Weather and climate are most often predicted using numerical models.
These models start from a snapshot of the current atmospheric conditions in the area of interest, from the surface to the upper atmosphere, at points on a three-dimensional grid. A set of atmospheric variables, such as the wind speed, temperature, pressure and humidity in each grid box are then stored and a set of equations are solved for each grid box to predict the values at that point a short time later. This process is repeated many times; each time the forecast stepping a few minutes further into the future to produce either a weather forecast of the next few days or a climate prediction of the coming 100 years.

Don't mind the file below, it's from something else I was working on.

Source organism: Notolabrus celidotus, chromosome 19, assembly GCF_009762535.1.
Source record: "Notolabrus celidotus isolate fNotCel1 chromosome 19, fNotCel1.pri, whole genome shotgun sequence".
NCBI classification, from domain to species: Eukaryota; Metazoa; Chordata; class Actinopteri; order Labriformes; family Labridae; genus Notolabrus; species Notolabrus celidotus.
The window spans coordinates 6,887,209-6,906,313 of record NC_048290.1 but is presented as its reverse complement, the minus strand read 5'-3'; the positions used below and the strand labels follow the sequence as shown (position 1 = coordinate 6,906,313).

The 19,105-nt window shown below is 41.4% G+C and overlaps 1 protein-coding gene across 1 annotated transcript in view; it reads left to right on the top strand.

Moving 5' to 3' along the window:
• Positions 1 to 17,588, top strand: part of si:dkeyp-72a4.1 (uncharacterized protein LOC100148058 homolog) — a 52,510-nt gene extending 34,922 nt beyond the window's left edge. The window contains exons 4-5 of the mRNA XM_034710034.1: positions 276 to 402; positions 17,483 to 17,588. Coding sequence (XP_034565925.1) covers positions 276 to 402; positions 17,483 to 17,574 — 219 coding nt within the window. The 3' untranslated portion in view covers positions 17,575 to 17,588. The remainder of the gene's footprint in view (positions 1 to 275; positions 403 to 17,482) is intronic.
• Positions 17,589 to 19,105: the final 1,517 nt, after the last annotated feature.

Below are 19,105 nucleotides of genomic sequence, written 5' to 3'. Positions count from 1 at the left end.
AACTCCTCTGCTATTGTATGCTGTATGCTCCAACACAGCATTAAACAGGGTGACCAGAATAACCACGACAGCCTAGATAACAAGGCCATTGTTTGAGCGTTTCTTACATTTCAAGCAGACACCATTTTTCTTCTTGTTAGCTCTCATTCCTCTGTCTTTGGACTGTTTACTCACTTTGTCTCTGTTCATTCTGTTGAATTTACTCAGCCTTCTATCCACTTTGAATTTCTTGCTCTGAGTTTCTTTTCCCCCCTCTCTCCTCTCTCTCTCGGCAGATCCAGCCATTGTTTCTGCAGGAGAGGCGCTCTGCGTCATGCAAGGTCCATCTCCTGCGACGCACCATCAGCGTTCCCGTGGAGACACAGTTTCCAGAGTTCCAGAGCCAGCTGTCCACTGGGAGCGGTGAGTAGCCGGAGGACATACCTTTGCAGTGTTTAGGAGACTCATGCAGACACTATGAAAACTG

The set of equations which are solved fall broadly into 2 categories: the dynamical core solves the equations of motion for a fluid, on a rotating sphere, to calculate the evolution of the atmospheric flow. Alongside the dynamical core, a large number of other Physical Processes operate to warm/cool or moisten/dry the atmosphere, form clouds and precipitation and represent both the weather which we experience, and the effect of that weather on the evolution of the atmospheric flow.